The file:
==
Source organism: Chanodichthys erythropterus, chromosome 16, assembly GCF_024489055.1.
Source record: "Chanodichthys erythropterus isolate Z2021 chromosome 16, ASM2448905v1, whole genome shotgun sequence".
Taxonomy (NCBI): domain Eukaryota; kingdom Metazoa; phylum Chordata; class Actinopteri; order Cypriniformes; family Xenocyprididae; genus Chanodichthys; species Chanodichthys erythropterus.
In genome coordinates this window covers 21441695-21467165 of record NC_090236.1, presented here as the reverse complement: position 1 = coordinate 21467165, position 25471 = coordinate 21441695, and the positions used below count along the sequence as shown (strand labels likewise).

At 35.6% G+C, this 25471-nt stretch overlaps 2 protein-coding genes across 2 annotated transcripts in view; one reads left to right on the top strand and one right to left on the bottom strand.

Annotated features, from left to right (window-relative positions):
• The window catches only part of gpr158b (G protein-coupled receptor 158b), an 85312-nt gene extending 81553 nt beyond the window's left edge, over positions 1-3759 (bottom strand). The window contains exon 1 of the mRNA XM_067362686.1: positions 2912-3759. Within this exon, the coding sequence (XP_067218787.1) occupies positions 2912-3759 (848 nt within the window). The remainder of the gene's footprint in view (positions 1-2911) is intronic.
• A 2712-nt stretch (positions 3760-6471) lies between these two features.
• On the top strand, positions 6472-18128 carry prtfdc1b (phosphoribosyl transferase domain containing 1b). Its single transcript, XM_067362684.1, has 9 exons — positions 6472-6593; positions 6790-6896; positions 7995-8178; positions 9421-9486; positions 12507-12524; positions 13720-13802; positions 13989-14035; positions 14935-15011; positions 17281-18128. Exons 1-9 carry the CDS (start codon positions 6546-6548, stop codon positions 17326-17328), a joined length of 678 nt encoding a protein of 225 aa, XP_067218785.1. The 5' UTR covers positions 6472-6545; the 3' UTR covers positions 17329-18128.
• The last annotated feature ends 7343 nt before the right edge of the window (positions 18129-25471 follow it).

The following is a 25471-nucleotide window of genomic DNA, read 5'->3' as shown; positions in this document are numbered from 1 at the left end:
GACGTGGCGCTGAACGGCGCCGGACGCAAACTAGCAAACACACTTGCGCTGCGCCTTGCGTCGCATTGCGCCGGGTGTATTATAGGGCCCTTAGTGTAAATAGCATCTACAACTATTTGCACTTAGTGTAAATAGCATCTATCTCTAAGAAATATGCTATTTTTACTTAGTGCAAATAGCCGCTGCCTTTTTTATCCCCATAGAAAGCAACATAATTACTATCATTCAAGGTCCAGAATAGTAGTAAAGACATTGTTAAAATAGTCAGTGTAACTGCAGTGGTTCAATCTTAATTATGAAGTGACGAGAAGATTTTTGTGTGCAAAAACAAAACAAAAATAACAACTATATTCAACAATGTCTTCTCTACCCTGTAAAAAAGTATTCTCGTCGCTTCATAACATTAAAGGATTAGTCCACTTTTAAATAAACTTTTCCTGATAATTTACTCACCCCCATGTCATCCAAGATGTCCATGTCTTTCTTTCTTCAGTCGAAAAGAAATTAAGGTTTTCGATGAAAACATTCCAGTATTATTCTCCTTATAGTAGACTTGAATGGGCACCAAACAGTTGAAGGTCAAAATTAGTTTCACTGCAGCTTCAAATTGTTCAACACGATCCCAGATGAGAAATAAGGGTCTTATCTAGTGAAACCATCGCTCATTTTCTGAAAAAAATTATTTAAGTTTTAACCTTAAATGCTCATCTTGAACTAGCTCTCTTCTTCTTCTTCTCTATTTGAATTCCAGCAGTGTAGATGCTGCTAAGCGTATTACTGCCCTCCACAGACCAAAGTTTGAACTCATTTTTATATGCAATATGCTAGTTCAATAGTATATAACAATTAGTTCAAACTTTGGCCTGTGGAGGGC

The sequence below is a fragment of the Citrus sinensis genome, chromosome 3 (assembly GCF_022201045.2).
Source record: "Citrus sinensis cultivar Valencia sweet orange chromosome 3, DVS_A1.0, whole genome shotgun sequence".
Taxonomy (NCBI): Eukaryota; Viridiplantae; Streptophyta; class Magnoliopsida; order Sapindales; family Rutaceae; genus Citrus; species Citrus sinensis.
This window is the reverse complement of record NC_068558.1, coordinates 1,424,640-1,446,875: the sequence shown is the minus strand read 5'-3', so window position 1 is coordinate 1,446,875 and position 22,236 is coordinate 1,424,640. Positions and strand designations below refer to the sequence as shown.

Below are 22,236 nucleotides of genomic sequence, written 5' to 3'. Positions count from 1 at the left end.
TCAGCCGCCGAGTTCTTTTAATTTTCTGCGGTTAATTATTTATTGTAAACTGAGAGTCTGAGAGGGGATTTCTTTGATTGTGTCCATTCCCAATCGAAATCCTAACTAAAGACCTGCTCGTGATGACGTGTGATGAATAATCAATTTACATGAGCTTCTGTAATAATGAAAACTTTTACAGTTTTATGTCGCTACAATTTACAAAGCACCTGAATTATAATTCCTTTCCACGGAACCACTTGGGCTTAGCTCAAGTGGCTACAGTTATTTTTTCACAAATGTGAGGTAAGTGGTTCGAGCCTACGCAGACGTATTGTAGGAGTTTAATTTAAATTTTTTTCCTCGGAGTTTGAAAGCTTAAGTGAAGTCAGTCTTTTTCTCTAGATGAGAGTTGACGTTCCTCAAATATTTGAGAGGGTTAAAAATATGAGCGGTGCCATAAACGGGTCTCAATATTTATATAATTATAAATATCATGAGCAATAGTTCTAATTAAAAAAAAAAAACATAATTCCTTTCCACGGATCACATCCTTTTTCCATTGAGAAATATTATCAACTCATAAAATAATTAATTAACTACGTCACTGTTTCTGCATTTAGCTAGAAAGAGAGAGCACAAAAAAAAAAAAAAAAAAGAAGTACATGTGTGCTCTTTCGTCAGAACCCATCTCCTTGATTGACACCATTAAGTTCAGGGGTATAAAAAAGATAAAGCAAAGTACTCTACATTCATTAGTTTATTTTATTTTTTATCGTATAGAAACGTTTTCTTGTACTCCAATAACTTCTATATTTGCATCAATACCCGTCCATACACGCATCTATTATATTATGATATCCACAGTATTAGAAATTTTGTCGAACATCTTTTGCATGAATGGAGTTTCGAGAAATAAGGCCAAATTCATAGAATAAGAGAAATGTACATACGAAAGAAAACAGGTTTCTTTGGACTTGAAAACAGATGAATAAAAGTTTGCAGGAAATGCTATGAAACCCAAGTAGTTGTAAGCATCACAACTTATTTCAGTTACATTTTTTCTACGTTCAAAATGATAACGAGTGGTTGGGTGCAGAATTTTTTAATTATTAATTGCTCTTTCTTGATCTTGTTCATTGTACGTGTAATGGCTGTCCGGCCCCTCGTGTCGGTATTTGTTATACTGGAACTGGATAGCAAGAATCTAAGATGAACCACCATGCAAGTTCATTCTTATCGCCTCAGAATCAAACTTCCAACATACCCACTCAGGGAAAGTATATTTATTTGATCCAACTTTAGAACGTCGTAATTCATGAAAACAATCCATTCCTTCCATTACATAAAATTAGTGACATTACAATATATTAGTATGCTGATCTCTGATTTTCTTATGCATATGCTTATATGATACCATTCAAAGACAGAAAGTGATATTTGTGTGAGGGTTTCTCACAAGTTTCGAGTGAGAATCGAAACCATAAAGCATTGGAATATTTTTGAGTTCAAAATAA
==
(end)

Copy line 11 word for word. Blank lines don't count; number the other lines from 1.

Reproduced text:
The following is a 25471-nucleotide window of genomic DNA, read 5'->3' as shown; positions in this document are numbered from 1 at the left end: